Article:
Miller Zoo is a light addition to the roster of cooperative games, with a cute theme and highly customizable play that allows you to tailor the level of difficulty to your player group. Taking its theme from the park of the same name in Frampton, Québec, it asks players to bring new animals into the zoo through resource management, while also dealing with the needs of the very demanding animals already in the zoo on every turn.
The Miller Zoo board has six animals printed on it, two apiece in each of the zoo’s three habitats, and four spaces for cards that show animals you’ll try to ‘receive’ into your zoo. Players work with hands of four resource cards, some showing just one resource and some showing two, and can either use them to fill an animal’s needs, whether a new card in reception or an existing animal that decided it just has to be groomed right now, or to move around the board. Discarding one card lets you move to any other space, whether a different habitat or any of the four reception spaces for new animals, and once on a space you can play as many resource cards as you like to address whatever’s going on there.
Bringing new animals into the zoo requires anywhere from three to seven resources, depending on the card level and how far you’ve played into the game’s optional campaign. Most cards that need five or more resources will take you multiple turns to complete, so you can go to a reception space, fill some of the resource requirements, and then move on and save it for the next turn. There are six resource types in the game, and all players can combine to save up to three resource cards from one round (day) to the next. At the start of each day, each player gets a fresh hand of four cards, and then you turn over one need card per player and add tokens matching the resource(s) shown on those cards to every animal in the zoo that has the same symbol on its upper right corner. Thus as the game progresses and you have more animals in your zoo, the needs you have to address on each turn increase as well.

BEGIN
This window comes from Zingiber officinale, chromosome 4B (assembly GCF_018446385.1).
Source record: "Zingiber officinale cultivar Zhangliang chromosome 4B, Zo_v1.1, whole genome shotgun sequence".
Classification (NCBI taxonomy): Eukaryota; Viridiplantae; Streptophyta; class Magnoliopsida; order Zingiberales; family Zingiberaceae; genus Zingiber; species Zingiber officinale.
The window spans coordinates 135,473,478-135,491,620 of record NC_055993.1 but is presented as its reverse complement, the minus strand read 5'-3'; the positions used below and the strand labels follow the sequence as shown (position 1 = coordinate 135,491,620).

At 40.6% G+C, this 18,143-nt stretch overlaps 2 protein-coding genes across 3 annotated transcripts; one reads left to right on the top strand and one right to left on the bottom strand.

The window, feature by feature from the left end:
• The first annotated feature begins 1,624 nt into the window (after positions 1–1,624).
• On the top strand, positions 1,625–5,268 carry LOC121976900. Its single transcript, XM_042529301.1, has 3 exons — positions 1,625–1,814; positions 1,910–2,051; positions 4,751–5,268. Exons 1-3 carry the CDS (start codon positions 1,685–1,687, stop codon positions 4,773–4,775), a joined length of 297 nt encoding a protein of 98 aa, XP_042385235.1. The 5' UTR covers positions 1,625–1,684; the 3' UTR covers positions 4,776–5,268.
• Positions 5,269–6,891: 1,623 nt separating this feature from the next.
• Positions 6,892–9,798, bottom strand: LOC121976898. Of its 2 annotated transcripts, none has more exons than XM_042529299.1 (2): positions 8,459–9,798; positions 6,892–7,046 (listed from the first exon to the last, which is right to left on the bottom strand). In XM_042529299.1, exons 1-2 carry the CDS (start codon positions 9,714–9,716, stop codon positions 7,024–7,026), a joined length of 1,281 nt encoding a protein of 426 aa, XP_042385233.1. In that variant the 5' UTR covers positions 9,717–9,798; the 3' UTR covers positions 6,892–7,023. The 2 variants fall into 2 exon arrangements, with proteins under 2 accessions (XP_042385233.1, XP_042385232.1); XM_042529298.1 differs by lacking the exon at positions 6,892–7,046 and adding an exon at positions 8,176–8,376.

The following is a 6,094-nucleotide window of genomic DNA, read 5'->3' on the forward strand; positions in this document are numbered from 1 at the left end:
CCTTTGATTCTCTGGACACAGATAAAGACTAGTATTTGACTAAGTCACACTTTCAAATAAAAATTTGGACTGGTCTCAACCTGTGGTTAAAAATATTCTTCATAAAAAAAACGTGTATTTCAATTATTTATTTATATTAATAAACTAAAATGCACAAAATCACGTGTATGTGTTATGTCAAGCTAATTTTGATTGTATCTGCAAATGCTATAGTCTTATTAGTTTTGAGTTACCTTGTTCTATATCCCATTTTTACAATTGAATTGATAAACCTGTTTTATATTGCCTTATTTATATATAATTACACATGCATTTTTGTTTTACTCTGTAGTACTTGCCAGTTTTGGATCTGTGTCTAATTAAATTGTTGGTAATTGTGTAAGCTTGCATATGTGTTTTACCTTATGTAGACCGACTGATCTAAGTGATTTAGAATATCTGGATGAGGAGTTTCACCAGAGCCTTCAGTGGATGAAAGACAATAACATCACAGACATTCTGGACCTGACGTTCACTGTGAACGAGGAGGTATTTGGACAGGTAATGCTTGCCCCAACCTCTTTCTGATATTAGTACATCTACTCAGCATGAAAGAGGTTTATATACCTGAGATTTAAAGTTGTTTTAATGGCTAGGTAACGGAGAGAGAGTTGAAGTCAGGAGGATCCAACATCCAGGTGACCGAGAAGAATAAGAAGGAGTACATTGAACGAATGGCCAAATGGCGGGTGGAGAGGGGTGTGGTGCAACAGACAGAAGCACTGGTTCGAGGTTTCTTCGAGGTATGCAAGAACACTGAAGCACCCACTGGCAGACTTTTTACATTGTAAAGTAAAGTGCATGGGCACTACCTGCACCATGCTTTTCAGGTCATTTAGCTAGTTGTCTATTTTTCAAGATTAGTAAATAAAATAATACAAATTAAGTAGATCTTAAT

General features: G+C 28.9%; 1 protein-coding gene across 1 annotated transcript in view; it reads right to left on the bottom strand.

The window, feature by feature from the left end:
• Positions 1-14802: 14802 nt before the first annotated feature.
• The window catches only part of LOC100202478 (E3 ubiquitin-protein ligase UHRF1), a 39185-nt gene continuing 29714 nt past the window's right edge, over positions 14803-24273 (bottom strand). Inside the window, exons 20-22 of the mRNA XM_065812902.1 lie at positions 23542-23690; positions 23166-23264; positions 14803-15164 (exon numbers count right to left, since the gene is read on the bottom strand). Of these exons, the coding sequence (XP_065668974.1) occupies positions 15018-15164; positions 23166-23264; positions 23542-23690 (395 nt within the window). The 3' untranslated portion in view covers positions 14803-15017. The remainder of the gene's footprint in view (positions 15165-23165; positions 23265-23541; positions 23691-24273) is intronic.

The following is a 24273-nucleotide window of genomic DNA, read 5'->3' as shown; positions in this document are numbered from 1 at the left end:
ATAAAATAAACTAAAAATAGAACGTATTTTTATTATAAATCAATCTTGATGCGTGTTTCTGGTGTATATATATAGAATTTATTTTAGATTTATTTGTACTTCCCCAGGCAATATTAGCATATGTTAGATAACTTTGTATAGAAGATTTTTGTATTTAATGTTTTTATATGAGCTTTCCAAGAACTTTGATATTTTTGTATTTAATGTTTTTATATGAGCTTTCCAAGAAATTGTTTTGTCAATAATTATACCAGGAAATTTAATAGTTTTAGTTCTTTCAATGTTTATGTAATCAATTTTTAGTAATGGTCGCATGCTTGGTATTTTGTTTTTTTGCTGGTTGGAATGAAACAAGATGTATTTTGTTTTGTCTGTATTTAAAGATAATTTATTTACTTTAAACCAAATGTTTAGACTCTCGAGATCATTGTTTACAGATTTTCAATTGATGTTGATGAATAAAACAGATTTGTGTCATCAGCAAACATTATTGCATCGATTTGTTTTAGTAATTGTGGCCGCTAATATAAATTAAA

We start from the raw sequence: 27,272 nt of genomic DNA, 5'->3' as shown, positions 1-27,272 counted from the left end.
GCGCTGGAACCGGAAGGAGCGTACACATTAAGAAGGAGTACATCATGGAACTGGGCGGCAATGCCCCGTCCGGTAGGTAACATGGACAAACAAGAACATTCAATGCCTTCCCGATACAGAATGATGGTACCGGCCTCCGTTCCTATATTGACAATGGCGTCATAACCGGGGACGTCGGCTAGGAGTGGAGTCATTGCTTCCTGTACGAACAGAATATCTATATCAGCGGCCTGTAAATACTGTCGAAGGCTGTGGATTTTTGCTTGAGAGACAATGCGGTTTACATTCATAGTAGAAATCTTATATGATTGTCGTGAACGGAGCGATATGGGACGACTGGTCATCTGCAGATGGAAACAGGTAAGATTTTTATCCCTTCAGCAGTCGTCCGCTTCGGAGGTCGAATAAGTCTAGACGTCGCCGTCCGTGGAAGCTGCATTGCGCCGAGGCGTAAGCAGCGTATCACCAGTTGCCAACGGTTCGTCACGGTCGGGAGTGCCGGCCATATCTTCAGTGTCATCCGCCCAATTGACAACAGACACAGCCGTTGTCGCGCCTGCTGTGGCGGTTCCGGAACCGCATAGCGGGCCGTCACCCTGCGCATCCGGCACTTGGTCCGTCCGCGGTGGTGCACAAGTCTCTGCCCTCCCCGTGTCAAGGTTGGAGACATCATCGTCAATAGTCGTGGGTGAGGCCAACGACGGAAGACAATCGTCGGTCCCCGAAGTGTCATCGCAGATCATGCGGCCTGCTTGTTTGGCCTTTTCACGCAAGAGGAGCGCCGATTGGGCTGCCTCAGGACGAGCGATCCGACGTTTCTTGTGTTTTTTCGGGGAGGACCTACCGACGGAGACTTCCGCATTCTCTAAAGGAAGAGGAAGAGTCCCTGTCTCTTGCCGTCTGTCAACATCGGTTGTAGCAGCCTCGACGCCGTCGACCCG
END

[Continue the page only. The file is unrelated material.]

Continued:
The catch is that the resource card deck is finite, and if it runs out before you’ve brought all seven new animals into the zoo, you lose. You must complete the final day when you’ve received the seventh animal, which can cause you to exhaust the deck even after you’ve achieved the goal and still lose the game. That’s because the last thing you do on each day, after all players have made their moves, is to address any ‘crises’ caused by failing to remove a need token from any animals already in the zoo. (If Mr. Bonkers doesn’t get his play time, it will indeed be a crisis. Just trust me on this.) You go around the board and for each uncleared token on an animal, you flip cards from the resource deck until you get a matching symbol. You could get lucky and get the right card immediately, but I wouldn’t bet on it, and later in the game it’s possible that the deck won’t have any matching cards left. (There are also wild cards that can match any resource, whether it’s for receiving new animals or taking care of those already in the zoo.)
Turns are simultaneous and since it’s cooperative, players can strategize and coordinate their moves to most efficiently use the cards they have in every round. After you’ve played the first challenge, you get to open additional envelopes that introduce more difficult animal cards, individual player powers (such as one free resource specific to that character that you can use on each turn), and more rules changes, although the campaign itself is optional and you can stop after the first few games that teach you the rules and build you up to Level 3 animal cards. (Level 4 ones are the hardest.) The result is a game that’s incredibly customizable—if you want to play with younger kids, you can stick to Level 1 cards or mix in a Level 2 card or two, while the ‘classic’ game according to the rules is a set that mixes cards from Levels 1 to 3. You can also stick to the first two challenges to play without text if you have younger players who can’t read yet or otherwise have difficulty in that area.
I love cooperative games both for family play and because they’re an easy way to introduce people to better board gaming, with Pandemic the obvious example. As incredible as Pandemic is, though, it’s also reasonably hard for new players, and isn’t as easy to tailor to your table’s skill and age levels. That’s Miller Zoo’s biggest selling point: You can make this as easy or as hard as you’d like. Even a deck of just Level 2 cards will be a reasonable challenge for most players, and if you’ve got an experienced group, or want a difficult solo challenge (where you just play as two players), you can crank it up to Level 3 and 4. The cooperative game space includes a lot of games that just clone Pandemic’s mechanics, but Miller Zoo does it a bit differently, and offers more than enough that’s new to justify making room on your shelf.
Keith Law is the author of The Inside Game and Smart Baseball and a senior baseball writer for The Athletic. You can find his personal blog the dish, covering games, literature, and more, at meadowparty.com/blog.